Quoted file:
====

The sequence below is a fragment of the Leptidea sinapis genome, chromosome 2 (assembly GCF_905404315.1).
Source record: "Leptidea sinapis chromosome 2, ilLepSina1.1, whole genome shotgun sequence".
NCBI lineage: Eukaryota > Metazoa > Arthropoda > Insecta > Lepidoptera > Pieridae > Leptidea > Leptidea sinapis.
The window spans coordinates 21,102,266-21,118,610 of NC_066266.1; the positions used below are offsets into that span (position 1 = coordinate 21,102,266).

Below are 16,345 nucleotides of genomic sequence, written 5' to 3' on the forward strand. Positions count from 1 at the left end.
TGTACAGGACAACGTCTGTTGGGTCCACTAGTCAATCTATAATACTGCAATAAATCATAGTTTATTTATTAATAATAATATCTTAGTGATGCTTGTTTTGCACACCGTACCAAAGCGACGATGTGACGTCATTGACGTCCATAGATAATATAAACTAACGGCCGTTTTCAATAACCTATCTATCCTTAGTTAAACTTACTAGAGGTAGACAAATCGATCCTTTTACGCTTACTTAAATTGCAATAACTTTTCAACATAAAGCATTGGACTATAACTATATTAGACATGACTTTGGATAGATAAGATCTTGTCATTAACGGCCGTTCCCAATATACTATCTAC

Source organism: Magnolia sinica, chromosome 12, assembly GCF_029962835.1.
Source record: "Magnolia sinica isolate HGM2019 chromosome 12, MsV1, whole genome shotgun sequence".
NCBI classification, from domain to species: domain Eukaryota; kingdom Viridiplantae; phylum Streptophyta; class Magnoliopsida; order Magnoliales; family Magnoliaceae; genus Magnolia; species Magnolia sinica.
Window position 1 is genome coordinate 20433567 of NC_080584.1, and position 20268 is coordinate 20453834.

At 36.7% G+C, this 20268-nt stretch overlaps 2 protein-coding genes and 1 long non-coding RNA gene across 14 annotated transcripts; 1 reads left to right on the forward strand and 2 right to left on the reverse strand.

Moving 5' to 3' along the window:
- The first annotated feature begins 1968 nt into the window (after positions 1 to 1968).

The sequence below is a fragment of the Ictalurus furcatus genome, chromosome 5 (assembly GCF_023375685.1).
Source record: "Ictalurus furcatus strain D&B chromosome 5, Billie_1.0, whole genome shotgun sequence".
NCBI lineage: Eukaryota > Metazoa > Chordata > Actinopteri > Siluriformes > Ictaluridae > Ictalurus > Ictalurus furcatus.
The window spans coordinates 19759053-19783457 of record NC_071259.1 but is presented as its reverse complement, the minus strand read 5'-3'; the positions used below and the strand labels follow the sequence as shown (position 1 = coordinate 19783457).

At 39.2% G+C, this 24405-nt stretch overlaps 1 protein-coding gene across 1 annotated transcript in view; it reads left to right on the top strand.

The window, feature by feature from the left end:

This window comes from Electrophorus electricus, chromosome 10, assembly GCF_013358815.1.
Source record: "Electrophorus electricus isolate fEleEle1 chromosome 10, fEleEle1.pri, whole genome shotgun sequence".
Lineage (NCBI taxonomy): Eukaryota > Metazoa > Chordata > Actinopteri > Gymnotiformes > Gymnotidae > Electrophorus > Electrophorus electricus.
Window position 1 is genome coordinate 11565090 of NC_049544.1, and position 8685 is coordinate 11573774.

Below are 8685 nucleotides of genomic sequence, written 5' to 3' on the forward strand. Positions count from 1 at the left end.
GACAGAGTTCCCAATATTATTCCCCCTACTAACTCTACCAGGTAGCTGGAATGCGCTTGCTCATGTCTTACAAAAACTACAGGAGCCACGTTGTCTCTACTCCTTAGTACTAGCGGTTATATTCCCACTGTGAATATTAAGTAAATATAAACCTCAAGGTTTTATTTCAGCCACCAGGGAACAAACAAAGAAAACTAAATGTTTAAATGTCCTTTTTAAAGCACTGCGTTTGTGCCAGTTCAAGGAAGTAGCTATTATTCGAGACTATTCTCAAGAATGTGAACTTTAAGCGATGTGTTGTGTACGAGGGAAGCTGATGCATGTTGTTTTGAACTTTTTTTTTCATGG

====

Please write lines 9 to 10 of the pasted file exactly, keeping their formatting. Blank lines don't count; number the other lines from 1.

NCBI classification, from domain to species: domain Eukaryota; kingdom Viridiplantae; phylum Streptophyta; class Magnoliopsida; order Magnoliales; family Magnoliaceae; genus Magnolia; species Magnolia sinica.
Window position 1 is genome coordinate 20433567 of NC_080584.1, and position 20268 is coordinate 20453834.